Everything You Need to Know About a Career in Supply Chain and Logistics

Supply Chain and Logistics 10 min read

Have you been thinking of making a career switch? A career in supply chain and logistics could be a smart choice, especially if you work well under pressure and are capable of traveling to multiple work sites.

While careers in these fields aren’t growing at a fantastic rate, they’re essential to the current and future economic growth of the national and global economies. As such, someone with a degree in logistics or supply chain management is likely to spend very little time unemployed.

Supply Chain by Edna Winti Licensed Under CC BY 2.0

What is the Supply Chain and Logistics Field?

The supply chain and logistics fields are both pretty broad. You can easily split this idea into two complete wholes:

  1. Supply Chain Management
  2. Logistics

While closely related, these two fields do focus on some subjects and ideas more than others. Still, before we delve into each field, it’s crucial to define them.

Supply Chain Management

Supply chain infrastructure by Lars Ploughman Licensed Under CC BY-SA 2.0

A supply chain is a web or network of many various businesses and individuals. To fully understand the supply chain, it may be helpful to think of a busy train station.

A train station that is a hub for many lines is likely to be very busy. There is a constant commotion as trains arrive and depart. However, quite a lot of business gets down due to this station’s location and utility.

As such, it’s a successful train station. Businesses that sell goods work in much the same way. To sell food, items, clothing, and any other material good, a business must first procure it.

Some goods may be purchased pre-manufactured, while others must be specially designed and created either on-site or at a manufacturing plant. In most cases, a business must find an external source of materials or goods to function. This is the first rail line.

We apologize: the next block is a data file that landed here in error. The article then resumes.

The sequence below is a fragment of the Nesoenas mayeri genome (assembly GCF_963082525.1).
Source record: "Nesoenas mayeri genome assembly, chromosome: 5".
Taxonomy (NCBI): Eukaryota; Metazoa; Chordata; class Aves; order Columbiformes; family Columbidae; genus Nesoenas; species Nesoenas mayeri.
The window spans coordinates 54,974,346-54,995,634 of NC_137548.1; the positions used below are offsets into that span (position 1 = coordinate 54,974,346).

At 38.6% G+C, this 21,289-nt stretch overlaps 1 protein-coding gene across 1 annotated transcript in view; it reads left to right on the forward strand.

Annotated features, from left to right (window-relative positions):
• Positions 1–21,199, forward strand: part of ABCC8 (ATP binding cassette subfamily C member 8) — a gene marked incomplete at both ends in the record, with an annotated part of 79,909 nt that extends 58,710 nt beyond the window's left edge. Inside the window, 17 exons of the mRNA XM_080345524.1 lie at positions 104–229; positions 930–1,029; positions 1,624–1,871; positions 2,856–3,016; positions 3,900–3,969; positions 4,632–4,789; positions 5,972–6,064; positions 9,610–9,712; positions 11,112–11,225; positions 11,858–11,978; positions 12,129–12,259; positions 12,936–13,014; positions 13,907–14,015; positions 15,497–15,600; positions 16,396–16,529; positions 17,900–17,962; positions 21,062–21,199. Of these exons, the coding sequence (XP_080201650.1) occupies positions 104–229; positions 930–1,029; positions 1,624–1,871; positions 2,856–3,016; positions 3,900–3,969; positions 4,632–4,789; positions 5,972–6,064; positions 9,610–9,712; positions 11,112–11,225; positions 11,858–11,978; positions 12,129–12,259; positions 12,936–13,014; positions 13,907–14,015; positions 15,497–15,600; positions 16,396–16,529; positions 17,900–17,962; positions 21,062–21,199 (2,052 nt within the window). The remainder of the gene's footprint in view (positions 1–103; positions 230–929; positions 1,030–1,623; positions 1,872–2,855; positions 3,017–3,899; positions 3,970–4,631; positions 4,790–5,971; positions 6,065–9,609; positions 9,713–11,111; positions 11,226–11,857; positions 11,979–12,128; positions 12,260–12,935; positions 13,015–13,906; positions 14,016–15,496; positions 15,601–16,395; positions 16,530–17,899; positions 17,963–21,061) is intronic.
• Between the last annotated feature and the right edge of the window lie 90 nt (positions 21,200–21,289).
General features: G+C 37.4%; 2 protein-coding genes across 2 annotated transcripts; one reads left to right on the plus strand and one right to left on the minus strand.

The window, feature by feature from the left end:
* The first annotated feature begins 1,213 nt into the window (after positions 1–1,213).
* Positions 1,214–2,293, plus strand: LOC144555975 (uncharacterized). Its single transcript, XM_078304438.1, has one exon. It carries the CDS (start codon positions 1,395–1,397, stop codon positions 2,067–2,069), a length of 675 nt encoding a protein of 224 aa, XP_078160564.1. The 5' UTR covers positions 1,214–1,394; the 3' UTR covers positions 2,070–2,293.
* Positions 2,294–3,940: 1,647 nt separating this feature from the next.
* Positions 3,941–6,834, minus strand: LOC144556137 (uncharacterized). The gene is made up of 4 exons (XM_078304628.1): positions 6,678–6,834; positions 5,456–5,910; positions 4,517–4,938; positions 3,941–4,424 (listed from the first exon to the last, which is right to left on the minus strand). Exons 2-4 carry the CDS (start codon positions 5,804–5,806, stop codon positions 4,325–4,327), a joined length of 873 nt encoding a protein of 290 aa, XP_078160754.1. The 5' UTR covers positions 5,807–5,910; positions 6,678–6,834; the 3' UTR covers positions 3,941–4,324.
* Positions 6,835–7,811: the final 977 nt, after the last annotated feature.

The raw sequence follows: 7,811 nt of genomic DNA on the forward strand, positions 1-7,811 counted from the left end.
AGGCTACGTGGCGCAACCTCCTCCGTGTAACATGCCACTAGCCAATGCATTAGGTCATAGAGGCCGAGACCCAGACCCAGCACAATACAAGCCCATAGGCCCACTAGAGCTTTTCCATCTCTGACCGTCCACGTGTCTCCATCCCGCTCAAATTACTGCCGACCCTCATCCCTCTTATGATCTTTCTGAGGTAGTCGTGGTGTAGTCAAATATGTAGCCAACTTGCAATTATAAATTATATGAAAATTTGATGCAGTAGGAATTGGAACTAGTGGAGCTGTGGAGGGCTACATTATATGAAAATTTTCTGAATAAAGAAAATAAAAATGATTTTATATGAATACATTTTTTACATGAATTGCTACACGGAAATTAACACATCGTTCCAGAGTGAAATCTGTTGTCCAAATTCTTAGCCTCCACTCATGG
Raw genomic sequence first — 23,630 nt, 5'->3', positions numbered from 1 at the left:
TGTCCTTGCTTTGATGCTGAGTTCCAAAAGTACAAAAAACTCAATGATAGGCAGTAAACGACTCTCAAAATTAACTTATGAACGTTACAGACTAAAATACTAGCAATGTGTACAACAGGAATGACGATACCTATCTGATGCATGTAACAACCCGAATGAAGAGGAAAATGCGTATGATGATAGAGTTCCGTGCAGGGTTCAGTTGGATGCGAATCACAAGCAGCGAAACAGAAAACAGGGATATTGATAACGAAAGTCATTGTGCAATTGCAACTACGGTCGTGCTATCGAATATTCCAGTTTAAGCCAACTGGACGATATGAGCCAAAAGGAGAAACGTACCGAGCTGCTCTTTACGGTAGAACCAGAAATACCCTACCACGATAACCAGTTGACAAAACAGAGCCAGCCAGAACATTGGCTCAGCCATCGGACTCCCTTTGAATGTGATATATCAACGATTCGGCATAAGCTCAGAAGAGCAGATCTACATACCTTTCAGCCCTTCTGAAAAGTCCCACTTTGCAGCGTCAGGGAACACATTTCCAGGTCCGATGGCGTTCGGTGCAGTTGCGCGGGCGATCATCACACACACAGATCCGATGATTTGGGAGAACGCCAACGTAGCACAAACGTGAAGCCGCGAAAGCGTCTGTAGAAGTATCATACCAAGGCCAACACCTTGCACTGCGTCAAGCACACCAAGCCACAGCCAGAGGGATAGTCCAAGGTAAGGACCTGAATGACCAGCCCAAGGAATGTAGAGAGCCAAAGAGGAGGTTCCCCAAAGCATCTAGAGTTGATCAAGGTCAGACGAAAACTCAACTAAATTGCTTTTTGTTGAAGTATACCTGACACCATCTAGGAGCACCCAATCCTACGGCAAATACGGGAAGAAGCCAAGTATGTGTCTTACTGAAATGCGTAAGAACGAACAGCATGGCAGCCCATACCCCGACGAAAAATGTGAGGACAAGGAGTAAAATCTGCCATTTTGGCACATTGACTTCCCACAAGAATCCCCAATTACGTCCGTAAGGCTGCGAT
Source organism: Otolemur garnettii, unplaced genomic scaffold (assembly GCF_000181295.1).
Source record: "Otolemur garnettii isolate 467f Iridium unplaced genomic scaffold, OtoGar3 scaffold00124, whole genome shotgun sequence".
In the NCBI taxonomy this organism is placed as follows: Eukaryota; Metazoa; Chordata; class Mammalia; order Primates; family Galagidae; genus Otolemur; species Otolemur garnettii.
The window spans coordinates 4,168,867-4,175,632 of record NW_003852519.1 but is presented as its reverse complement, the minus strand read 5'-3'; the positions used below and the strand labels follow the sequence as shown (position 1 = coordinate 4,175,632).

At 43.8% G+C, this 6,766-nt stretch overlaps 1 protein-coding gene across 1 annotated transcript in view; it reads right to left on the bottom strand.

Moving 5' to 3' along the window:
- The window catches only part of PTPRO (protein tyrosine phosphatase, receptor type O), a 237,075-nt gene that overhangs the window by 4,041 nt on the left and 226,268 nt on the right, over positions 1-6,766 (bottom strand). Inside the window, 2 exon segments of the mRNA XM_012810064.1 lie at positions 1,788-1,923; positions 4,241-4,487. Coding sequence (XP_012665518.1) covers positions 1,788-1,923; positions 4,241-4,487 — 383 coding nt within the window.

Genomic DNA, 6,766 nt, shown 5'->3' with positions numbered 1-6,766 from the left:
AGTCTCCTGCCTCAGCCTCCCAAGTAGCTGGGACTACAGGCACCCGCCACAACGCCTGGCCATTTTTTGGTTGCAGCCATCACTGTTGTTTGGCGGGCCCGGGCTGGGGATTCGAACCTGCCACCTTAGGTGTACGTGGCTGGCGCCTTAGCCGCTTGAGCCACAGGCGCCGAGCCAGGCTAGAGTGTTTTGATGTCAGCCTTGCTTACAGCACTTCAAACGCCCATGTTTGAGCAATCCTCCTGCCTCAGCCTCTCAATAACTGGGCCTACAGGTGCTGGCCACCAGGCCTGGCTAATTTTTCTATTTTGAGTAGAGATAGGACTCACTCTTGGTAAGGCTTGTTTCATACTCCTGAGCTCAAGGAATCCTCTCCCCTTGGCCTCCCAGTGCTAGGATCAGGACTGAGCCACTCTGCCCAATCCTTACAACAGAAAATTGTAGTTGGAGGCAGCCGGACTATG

If the business must purchase materials and hire a team to manufacture items, there are two rail lines. As soon as buyers become engaged with the business and begin purchasing items, infinite rail lines are added. This idea is often summed up by the phrase supply chain.

In many cases, the chain-like quality is lost, making it more of a supply web. Still, understanding how these networks function, interact and grow is essential for long-term business growth. As such, a career in supply chain management requires an almost engineer-like ability to consider the way that several entities may interact with one another to produce a specific outcome.


Big_Data_Prob by KamiPhuc Licensed Under CC BY 2.0

Logistics is the understanding and management of goods in terms of their procurement, transportation, and storage. Logisticians will attempt to find the most cost-effective and local suppliers when seeking materials for a company’s manufacturing needs.

The study of logistics is essentially a study of resource management. To understand this field, you may want to imagine that you’ve washed up onto a deserted tropical island. There are plenty of fruit-bearing trees around and a fresh source of water, but not much else. How will you survive?